Over the past couple of years, Coleman Hughes has become one of the most compelling and promising voices on the political landscape. A senior at Columbia University majoring in philosophy, the 24-year-old writer has spoken out deftly on matters of race and justice. He is the host of a podcast called Conversations with Coleman.
INTERVIEW: Where are you and how long have you been isolating?
COLEMAN HUGHES: I’m in New York City and I’ve been sheltering-in-place for almost two months.
INTERVIEW: What has this pandemic confirmed or reinforced about your view of society?
HUGHES: By default, when faced with the choice between acting in the common interest and acting in their own interests, people will generally do the latter.
INTERVIEW: What has this pandemic altered about your view of society?
HUGHES: Not much.
INTERVIEW: What is the worst-case scenario for the future?
HUGHES: The virus continues to spread, re-infecting people many times, and we never create a vaccine. As a result, the global fdespeconomy collapses, permanently lowering our capacity to deal with future health crises.
INTERVIEW: What good can come out of this lockdown? Are there any reasons to hope?
HUGHES: COVID-19 is not nearly as deadly as viruses can be. For one thing, it spares children entirely. In a sense, this might be a necessary dress rehearsal for a much more deadly pandemic. If and when the next one hits, we might be thankful that COVID-19 prepared us for it.
INTERVIEW: Do you predict an outcome of more socialism or more authoritarianism?
HUGHES: Though the shelter-in-place order will normalize the idea of the government telling us to stay home, I doubt that it will lead to a general upswing in authoritarianism. If anything, it will highlight how exceptional the circumstances must be in order for governments to exercise such power. As for socialism, I don’t know. A prolonged public health crisis might help the case for universal healthcare. On the other hand, the bureaucratic incompetence of the CDC, FDA, and WHO might lower trust in state-run health initiatives.
INTERVIEW: How will world governments be remembered for their responses to the pandemic?
HUGHES: The nations that were hit hard by the earlier SARS pandemic will be remembered for their stellar response. The nations that were not hit by SARS will be remembered for having been unprepared. China will be remembered as either the central villain or the global scapegoat.
INTERVIEW: What has been your daily routine during this time?
HUGHES: I have no daily routine.
INTERVIEW: Describe the current state of your hair?
HUGHES: Donald Glover afro.
INTERVIEW: On a scale of 1 to 10, what level is your level of panic about the current state of the world?
HUGHES: I’m not panicking at all. Things are not looking great, but the time for total despair has not yet arrived.
INTERVIEW: What is your ultimate novel, film, and album for self-isolation?
HUGHES: I usually don’t like novels, but I have enjoyed an obscure book by the French Surrealist René Daumal called Mount Analogue. I’ve been watching The Wire, Naruto: Shippuden, Westworld, and Dave, and I’ve been listening to Drake’s new album, Dark Lane Demo Tapes.
INTERVIEW: In which thinker have you taken comfort of late and why?
HUGHES: I’ve been reading Tocqueville’s Democracy in America. Flaws notwithstanding, Tocqueville was one of the deepest thinkers of his time.
INTERVIEW: If 2020 were a song, which song would it be?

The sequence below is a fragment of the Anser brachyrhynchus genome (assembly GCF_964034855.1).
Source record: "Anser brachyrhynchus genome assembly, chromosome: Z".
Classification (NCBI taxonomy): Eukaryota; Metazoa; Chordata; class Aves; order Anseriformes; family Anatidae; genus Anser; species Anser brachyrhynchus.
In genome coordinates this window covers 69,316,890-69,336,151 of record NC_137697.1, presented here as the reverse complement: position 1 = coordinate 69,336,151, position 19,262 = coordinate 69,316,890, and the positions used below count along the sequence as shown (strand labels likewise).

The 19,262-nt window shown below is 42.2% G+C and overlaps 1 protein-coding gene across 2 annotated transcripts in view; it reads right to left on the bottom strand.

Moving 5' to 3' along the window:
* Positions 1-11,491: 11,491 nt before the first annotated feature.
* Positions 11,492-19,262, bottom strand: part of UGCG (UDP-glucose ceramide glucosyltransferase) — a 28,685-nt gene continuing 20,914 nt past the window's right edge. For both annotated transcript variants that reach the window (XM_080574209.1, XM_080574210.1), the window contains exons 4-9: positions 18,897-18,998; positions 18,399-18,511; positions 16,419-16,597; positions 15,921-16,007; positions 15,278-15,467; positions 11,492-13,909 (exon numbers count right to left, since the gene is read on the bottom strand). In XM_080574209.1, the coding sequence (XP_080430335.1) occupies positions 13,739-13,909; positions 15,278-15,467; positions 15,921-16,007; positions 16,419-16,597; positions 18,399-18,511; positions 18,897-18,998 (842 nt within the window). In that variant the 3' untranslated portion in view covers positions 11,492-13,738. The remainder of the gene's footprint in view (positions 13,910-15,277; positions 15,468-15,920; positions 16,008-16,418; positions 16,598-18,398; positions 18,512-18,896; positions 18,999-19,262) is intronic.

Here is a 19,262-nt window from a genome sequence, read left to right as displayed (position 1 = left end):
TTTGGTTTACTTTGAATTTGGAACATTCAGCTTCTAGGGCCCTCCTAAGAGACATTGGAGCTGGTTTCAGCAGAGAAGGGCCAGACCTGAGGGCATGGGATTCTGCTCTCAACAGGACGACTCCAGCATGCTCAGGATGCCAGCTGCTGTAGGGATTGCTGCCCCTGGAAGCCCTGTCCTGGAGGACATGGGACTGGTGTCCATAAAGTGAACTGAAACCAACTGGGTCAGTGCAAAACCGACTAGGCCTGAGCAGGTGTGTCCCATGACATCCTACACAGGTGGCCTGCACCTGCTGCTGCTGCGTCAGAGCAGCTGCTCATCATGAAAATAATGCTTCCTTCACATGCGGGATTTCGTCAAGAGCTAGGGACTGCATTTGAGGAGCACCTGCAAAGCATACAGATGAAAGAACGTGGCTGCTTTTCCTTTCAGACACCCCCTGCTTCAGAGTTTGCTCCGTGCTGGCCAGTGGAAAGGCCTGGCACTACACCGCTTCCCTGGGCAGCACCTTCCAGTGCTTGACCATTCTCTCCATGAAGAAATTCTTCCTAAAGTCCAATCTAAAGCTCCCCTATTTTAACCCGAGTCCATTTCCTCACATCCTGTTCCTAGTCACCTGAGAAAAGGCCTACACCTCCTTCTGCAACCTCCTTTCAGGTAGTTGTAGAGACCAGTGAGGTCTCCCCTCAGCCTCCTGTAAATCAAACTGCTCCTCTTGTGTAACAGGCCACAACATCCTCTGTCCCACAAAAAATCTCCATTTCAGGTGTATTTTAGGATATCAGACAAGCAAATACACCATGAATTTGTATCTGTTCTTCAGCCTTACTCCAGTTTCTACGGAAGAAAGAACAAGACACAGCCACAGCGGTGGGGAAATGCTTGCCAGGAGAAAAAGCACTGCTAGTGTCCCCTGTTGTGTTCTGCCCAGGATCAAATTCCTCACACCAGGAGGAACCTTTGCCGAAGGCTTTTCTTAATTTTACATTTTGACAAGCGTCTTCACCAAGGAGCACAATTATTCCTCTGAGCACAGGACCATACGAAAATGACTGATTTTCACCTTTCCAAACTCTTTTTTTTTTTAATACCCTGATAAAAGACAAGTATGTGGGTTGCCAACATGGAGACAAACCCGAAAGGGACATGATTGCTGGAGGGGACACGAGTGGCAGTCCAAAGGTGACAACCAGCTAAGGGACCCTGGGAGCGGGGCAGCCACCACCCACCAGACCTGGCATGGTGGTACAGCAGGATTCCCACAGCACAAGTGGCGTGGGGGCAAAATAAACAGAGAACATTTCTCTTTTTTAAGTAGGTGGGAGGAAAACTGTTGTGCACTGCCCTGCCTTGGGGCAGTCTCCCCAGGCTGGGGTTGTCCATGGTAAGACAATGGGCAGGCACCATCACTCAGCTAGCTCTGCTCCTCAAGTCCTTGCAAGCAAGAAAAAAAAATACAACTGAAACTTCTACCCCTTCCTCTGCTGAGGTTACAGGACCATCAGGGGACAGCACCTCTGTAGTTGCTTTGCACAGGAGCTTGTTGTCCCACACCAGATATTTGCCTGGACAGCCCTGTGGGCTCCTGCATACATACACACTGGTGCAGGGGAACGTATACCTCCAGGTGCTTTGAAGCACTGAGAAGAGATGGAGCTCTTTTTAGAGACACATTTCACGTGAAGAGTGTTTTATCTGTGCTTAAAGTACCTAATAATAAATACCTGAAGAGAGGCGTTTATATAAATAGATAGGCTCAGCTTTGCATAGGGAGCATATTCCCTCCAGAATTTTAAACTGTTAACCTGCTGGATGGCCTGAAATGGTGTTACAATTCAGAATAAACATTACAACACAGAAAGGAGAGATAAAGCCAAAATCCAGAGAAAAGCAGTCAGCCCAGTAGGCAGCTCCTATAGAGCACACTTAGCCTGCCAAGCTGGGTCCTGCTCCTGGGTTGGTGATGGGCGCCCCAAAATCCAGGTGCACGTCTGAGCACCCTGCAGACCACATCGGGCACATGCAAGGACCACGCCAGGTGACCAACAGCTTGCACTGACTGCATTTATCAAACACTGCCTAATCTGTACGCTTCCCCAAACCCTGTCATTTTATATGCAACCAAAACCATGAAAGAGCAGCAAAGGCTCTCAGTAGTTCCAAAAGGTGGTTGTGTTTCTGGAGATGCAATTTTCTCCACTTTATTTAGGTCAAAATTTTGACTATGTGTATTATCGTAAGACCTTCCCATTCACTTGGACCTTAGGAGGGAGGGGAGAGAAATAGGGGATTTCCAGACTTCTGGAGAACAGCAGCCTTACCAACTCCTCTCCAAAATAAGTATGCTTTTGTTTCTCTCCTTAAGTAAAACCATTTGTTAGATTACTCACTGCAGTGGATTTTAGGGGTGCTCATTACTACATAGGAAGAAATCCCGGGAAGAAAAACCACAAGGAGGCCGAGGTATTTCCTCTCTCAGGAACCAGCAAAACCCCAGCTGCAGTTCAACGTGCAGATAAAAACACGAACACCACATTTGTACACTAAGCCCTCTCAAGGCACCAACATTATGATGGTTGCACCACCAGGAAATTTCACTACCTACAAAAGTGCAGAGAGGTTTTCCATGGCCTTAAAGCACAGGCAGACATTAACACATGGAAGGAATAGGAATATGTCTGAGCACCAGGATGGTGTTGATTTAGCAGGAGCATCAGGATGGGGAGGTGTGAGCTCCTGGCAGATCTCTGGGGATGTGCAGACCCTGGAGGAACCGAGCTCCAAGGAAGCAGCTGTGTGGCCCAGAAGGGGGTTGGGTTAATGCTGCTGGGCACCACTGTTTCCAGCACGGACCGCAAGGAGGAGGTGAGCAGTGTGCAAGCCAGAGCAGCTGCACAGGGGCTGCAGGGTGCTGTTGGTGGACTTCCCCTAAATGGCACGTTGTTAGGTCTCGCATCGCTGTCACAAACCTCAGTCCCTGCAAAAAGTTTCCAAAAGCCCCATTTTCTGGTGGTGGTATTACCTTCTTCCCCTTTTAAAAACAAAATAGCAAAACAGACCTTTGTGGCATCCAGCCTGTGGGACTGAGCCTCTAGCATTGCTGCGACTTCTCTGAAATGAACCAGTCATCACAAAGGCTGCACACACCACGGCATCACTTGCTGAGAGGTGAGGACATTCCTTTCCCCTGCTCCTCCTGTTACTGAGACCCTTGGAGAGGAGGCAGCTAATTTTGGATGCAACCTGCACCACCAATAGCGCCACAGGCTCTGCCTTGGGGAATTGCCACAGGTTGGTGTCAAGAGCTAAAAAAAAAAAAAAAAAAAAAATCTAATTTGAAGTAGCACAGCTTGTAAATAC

HUGHES: Anything off of Earl Sweatshirt’s album, I Don’t Like Shit, I Don’t Go Outside.
INTERVIEW: Where did we go wrong? Like, what was the exact moment?
HUGHES: Probably when we switched from hunting and gathering to farming.
INTERVIEW: Which (admittedly totally unqualified) celebrity would you trust with the planet’s future?
HUGHES: Probably Bill Gates.
INTERVIEW: If you could stop time at one particular moment in your life, which moment would it be?
HUGHES: If I’m only getting one time-stop, I’d prefer to save it until after I have kids. I assume I’ll want to relive those moments more than any moments I’ve lived so far.
INTERVIEW: What’s one skill we should all learn while in quarantine?
HUGHES: Mindfulness meditation. It lets you hone the ability to feel perfectly at peace for no reason at all.
INTERVIEW: State vs federal? Who should have the power to control the movements and reopening of economies for its people?
HUGHES: The word “pandemic” rightly suggests a global phenomenon, but we should not forget just how regional a crisis this is. Right now, Wyoming has had around ten deaths, but New York has had around thirty thousand. Because the needs of different states vary so widely, it would make sense for state governments to take the lead.
INTERVIEW: Is this circumstance a win for technology and the virtual world or for the value of real human contact?
HUGHES: Pitting the “the virtual world” against “real human contact” is a false choice. They’re both real and they’re both human. How could they be anything else? As for which one will win out as a result of this pandemic, probably both. We’ve never appreciated Zoom and FaceTime as much as we do now. But we’ve also never appreciated human contact so much.
INTERVIEW: What prevents you from giving up hope in the human race?
HUGHES: Observing how much moral and material progress we’ve already made, despite our perennial flaws, gives me hope. Rarely do I encounter a person who is worse off than, say, their great-grandparents were. It may sound crazy to say it during a pandemic, but the world is safer, wealthier, and more stable than it’s ever been in recorded history. If we can achieve that, then we can achieve much more.
INTERVIEW: Who should be the next president of the United States?
HUGHES: In all likelihood, I will be voting for Joe Biden. That said, I much preferred Andrew Yang, Pete Buttigieg, and Amy Klobuchar.
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